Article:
Faith Heritage Pastors’ Day

Yesterday I ate lunch with Ben Loveland and his friends, all first grade boys, at Faith Heritage school on Midland Ave.   Ben and his brother, Connor and his sister, Hannah, invited me to come to Pastors’ day for a visit.    I ate excellent pizza supreme and listened to the boys trying to guess each other’s middle names.    I haven’t been in the middle of such happy overlapping boys’ talk in a while.   Ben, you and your friends put a smile on my face for the rest of the day. 

I was also glad for the chance to visit Faith Heritage.  I believe in the mission of Christian education.    The more we all learn about how daily experiences wire our brains, the more imperative it is to use every possible advantage to grow our children’s minds in the “nurture” and “instruction” of Christ (Eph. 6:4 KJV & NIV).    The more the next generation’s thinking is shaped by those who think like Jesus, the brighter the nation’s future will be.

I have high respect for Faith Heritage headmaster, Jeff Shaver, and it was good to see him again.   I also ran into a couple long time Faith Heritage teachers who have connections out here in Kirkville, Maxine Fuller and Kathy Boswell and it was great to converse with them too.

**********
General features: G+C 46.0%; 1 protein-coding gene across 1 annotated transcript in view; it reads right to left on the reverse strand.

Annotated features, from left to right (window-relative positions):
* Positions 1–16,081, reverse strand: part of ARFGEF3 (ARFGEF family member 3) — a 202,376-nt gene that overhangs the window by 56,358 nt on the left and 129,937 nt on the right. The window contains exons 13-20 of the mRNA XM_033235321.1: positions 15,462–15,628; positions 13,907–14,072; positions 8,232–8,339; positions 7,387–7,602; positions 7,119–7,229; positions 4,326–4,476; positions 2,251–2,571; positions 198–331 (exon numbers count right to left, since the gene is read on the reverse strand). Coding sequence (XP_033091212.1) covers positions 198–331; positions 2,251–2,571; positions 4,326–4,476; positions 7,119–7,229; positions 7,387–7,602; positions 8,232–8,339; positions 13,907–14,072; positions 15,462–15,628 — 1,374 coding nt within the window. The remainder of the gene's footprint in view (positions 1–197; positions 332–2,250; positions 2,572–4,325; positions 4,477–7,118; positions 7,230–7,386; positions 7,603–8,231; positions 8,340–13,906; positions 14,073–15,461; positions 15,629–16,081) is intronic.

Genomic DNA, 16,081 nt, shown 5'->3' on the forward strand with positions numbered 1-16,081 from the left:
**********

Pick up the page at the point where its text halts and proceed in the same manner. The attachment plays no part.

I have believed for some time that Christian parents should be able to access this kind of education without having to pay both full tuition and full taxes to the district they live in.   I advocate a partial – not full- tax credit for tuition paid.   The reasons I advocate partial, not full, are three.

  1. Some relief is warranted to recognize the parent’s right to choose and the need to respect religious education.  Christian education provides a huge benefit to many people and a tax benefit recognizes its value and contribution.
  2. It is better to require some extra investment by parents in such education to avoid misuse of private schools for purposes of segregation, whether racial, socio-economic, religious, or social status.  Investment also equates to greater interest and desire.
  3. Those who presumably have resources to choose schooling must still be responsible to the bulk of society who cannot or will not choose private schools.  Public schools must care for everyone, set standards, devise testing, coordinate transportation, do special education, etc.    Many of these types of responsibilities do not happen in private schools.   In addition, those involved in private schooling should still be interested in what is happening in public education too.


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